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The Great Wiki Disaster of 2005

Yeah, whatever.

The absolute best line I've seen in relation to the L.A. Times' wiki "failure" has to come from Jeff Jarvis:

This is like hearing Kathie Lee Gifford try to rap and then, upon hearing the results, declaring hip hop dead.

Pure gold. And the rest of the entry is worth reading as well. Jeff also excerpts the L.A. Times post-mortem on the experience, which includes

"As long as we can hit a high standard and have no risk of vandalism, then it is worth having a try at it again," said Rob Barrett, general manager of Los Angeles Times Interactive....

Or, in other words, over Rob's dead body. Neither of those conditions is especially realistic. Vandalism--or more precisely, spam--is the risk of doing business out here, I'm afraid. And there is absolutely no guarantee that a high standard can be "hit"; crap is another of the risks you run. I haven't written at all about the LAT's grand wiki experiment--other things have demanded my attention--but I would say that it's getting harder to admire the boldness of that experiment when the people who were apparently in charge of it demonstrate so little understanding of what it is that they were doing.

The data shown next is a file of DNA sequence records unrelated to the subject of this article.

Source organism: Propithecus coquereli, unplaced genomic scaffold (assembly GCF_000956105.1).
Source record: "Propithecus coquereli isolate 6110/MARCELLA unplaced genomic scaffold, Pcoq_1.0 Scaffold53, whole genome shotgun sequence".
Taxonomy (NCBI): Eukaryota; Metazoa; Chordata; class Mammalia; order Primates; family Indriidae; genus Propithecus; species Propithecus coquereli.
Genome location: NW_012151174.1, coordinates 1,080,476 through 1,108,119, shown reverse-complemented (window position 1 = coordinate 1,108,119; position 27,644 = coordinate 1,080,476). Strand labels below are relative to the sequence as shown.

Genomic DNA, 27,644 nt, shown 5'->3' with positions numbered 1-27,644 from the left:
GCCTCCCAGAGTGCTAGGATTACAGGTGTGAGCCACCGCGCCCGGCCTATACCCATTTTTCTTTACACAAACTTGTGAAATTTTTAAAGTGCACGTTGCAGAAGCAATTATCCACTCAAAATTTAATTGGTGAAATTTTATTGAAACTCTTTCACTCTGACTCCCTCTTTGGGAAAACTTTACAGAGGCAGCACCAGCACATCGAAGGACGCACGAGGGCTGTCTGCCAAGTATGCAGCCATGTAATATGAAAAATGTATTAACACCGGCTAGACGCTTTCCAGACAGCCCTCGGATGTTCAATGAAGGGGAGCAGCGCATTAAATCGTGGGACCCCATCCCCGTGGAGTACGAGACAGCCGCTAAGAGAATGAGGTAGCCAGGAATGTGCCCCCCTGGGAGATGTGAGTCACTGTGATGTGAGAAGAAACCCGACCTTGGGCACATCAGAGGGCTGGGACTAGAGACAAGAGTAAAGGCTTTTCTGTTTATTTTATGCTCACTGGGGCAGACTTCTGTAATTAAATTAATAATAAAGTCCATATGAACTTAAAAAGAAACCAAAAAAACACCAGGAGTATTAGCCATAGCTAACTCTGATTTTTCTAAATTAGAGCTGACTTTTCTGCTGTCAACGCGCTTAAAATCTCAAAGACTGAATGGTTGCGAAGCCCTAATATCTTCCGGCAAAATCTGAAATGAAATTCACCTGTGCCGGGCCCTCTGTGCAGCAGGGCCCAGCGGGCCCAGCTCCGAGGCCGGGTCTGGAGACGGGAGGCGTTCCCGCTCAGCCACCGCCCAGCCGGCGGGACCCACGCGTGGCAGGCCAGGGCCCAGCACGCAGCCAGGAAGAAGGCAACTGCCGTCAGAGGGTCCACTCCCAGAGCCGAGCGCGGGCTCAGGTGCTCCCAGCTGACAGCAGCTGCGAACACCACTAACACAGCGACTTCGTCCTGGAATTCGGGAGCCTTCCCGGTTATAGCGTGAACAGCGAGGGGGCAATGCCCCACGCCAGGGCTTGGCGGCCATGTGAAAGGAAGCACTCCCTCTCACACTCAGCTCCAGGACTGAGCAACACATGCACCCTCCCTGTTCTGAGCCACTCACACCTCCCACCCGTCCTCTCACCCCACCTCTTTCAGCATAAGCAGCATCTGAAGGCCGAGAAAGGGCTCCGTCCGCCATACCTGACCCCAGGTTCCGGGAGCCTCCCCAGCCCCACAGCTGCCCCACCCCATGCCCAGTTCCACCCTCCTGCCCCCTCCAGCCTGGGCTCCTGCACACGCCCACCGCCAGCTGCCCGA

That's all.


There was a good in WIRED about the same time as the CCCCs (I can't remember if it was the February or March issue) about wikkipedia.org. According to the article, they have dealt with the spam/vandal issues by having a) super-duper vigilant (sp?) folks who guard different sites from spam/vandals, and, lately, b) require an account/permissions to make changes.

So maybe the LA Times ought to, I dunno, do a little RESEARCH on the whole wikki thing before just turning it on....

This was a really good way of putting it, Collin. It was such a disappointing product they produced. There was no life or real exchange going on there, so you couldn't really like it simply for its pioneering concept.

Matt Barton has a good post about the wikitorials' demise too. You probably saw it already, Collin, but others who read here might not have.